“As I’m going up the rock formations that you see on the mountain, I see the faces of my children, who are now aged 16, 14, and 12,” Weasel said. “But I see their faces as young children when they were two to five years old, coming out of the rocks, and I see the face of my wife coming out of the rocks. I begin hallucinating the faces of my family as I’m climbing, and it doesn’t dawn on me what exactly is going on. In retrospect, it was probably some degree of high-altitude cerebral edema and some degree of anoxia (lack of oxygen), and some small degree of brain damage. Very serious in terms of looking back, I was probably very close, potentially, to dying.”
Renowned mountaineer Lakpa Dendi Sherpa guided Weasel’s climb and played a pivotal role in Weasel’s summit of Everest. Dendi holds the world record for ascending Mount Everest three consecutive times in under 11 days.
“Summitting Everest with Dr. Jacob Weasel was an incredible and rewarding journey,” Lakpa Dendi Sherpa said. “It was an honor to guide him as he made history as the first Native American to conquer this majestic peak. Witnessing his determination, resilience, and passion for adventure was truly inspiring. Together, we embraced the challenges, celebrated the triumphs, and formed an unbreakable bond on the roof of the world. It was an extraordinary experience that will forever hold a special place in my heart.”
Gallup to Mount Everest
Born in Gallup, N.M., Weasel was raised in Omaha, Neb., before relocating to Rapid City in 2018 to begin his career as the first Lakota trauma surgeon.
“I wanted to show Lakota people, and I wanted to show Native kids everywhere, that they’re equally capable as anybody else to achieve whatever they want to climb,” said Weasel. “And to dream big dreams and to chase after them.”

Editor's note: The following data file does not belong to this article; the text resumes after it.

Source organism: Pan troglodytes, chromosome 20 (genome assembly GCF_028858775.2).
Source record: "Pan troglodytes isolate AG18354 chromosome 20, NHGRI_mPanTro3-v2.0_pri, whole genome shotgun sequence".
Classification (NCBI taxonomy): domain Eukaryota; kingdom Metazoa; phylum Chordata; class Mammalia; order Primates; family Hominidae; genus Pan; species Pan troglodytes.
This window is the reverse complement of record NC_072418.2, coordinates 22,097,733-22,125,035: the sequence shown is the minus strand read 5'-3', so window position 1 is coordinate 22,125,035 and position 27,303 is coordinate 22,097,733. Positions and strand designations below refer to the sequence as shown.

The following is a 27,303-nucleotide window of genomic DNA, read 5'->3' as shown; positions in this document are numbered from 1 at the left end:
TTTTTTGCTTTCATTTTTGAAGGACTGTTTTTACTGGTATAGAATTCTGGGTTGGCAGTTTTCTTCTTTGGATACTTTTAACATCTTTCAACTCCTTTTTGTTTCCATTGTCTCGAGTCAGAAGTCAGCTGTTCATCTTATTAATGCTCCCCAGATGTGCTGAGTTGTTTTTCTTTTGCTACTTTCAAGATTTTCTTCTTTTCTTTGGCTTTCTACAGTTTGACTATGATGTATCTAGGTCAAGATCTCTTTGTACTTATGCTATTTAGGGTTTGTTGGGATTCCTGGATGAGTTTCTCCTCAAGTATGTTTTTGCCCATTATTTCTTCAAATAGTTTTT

Beyond personal achievement, his expedition served a greater purpose by raising funds for The Wopila Project, Weasel’s nonprofit organization. The project aims to gather $100,000 to construct a playground in Rapid City’s Lakota Homes neighborhood and an additional $75,000 to support the establishment of three women’s health centers in rural Nepal.
This year marks the 70th anniversary of the first Mount Everest summit, with Sir Edmund Hillary and Sherpa Tenzing Norgay on May 29, 1953. Reflecting on his motivations, Weasel explains that if not for the absence of a Native American person having previously summited Everest, he might not have embarked on this journey.
“The search and finding nothing regarding the first Native person and wanting to do it, not for myself. I had this long conversation with each of my children,” Weasel said. “‘I’m not going there to climb for me. I’m going there to inspire others to chase dreams of their own.’ I feel so grateful to be where I am and to be afforded all the grace and opportunities. I find myself in such a fortunate position.”
As a kid, Weasel experienced firsthand the hardships and brokenness many Native families face. He recognizes the obstacles that impede many dreams and the responsibility that comes with his achievement.
“There’s a responsibility to use it as an opportunity to uplift everybody else around you and to uplift some kid on Pine Ridge with dreams and potential,” said Weasel. “I want to look at him and say, ‘Listen. I believe in you. Chase after those things, and don’t let anybody or anything stop you from chasing after your dreams. And when you fall, get up. Because it happened to me again and again and again.”